Several women reported that they experienced irregular cycles and abnormal vaginal bleeding after receiving COVID-19 vaccines. At least 13 women said their periods came early, while others said there had been irregular bleeding between their menstrual periods.
Unfortunately, these were not reported in mainstream media at the time. Pfizer was not keeping track of any changes in women's cycles, so people have to go to social media to discuss the issue.
Bigtree and investigative journalist Jeffery Jaxen touched on this issue again during the July 26 episode of "The Highwire."
The program also previously reported that women were not allowed to be pregnant in any of the vaccine trials, and they were not allowed to have sexual intercourse. This means Big Pharma was aware of possible changes the vaccine could bring. Yet, no one tracked women's menstruation and ovulation.
What became a talking point about the issue was that women who were not vaccinated – but had someone around them getting the shot – also saw changes in their menstrual cycles. Still, no data came out of the information.
Big Pharma still insists that there is no data about COVID-19 vaccines affecting women's menstrual cycles, saying that there's no link between the vaccines and such changes. (Related: Pfizer, FDA knew their COVID vaccine causes immunosuppression, ADE, VAED.)
New data has finally come to light early this year. In January, the National Institutes of Health posted on its website results of a study showing the association between menstrual cycle length and COVID-19 vaccination. Researchers found that it changes cycles around .64 a day, plus or minus the front or the back end of the cycle – the cycle could come earlier and/or last longer.
The NIH study explained that the cycle irregularity could be attributed to the stress brought by the pandemic – and stress is known to change menstrual cycles. But the NIH also admitted that the results cannot be explained by generalized pandemic stress because no changes were found on unvaccinated control groups over a similar period.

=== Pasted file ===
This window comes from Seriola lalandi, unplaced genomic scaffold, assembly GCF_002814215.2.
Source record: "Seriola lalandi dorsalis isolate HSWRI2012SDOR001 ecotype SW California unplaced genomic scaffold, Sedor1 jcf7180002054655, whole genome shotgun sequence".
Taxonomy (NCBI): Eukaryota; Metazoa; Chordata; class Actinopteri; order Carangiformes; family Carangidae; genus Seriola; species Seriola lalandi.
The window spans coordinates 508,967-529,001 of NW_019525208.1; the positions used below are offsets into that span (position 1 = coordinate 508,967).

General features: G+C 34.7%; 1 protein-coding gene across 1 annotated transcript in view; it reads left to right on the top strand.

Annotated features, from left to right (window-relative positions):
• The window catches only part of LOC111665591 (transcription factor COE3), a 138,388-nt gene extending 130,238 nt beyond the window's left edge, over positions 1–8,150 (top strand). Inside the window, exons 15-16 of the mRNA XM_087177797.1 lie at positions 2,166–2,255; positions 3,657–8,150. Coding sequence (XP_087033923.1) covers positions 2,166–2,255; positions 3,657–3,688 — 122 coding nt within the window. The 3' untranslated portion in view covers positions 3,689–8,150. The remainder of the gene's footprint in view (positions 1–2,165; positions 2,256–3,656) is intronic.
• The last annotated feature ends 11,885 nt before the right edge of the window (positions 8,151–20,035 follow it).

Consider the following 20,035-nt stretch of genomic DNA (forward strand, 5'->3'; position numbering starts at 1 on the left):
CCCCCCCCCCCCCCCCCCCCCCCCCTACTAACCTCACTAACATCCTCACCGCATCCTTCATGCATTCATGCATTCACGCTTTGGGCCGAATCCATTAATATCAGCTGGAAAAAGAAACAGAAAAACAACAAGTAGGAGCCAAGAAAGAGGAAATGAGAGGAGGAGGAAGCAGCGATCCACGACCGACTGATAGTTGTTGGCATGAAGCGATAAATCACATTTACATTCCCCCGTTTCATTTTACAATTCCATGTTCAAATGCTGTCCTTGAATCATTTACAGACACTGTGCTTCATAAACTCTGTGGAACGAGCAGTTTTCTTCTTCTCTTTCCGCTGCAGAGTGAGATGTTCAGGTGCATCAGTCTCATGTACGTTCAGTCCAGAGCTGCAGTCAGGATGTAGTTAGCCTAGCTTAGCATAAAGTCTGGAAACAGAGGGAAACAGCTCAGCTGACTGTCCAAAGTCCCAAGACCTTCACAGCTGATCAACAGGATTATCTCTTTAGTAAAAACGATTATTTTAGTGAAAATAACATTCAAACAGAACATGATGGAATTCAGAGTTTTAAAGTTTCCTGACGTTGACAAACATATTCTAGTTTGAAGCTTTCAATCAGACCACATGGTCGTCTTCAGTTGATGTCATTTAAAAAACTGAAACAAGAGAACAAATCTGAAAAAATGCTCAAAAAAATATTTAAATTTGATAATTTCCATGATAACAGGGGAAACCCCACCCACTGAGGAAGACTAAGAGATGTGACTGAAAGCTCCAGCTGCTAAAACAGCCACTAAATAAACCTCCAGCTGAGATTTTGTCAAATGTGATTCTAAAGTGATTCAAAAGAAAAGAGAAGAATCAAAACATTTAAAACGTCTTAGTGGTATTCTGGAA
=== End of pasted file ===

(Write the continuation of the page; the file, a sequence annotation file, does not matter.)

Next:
A doctor from outside the U.S. also conducted a survey about the matter on social media. Result of the survey showed that menstrual changes seen after getting vaccinated against COVID-19 are more common than previously known.
The study included over 39,000 people aged 18 to 80 who had been fully vaccinated and had not contracted COVID-19. In the sample population, 42 percent of people with regular menstrual cycles bled more heavily than usual; 44 percent saw no changes; and others were in neither category.
What mainstream media is not reporting among the non-menstruating, pre-menopausal respondents is that 1,815 of them were on hormonal treatments and seven percent experienced breakthrough bleeding after the vaccine.
These post-menopausal individuals haven't had their periods for 12 months or longer and were not put on hormonal treatments, but 238 of them experienced breakthrough bleeding again after getting vaccinated. This suggests that the vaccine could lead to reproductive issues. (Related: Covid vaccine spike proteins attack male fertility, too.)
"It appears from this survey that reproductive issues are exacerbated by the vaccine," Jaxen pointed out.
Visit VaccineDamage.news for more stories about the dangers of COVID-19 vaccines.
Watch the video below for more of Del Bigtree's conversation with Jeffrey Jaxen.
This video is from The HighWire with Del Bigtree channel on Brighteon.com.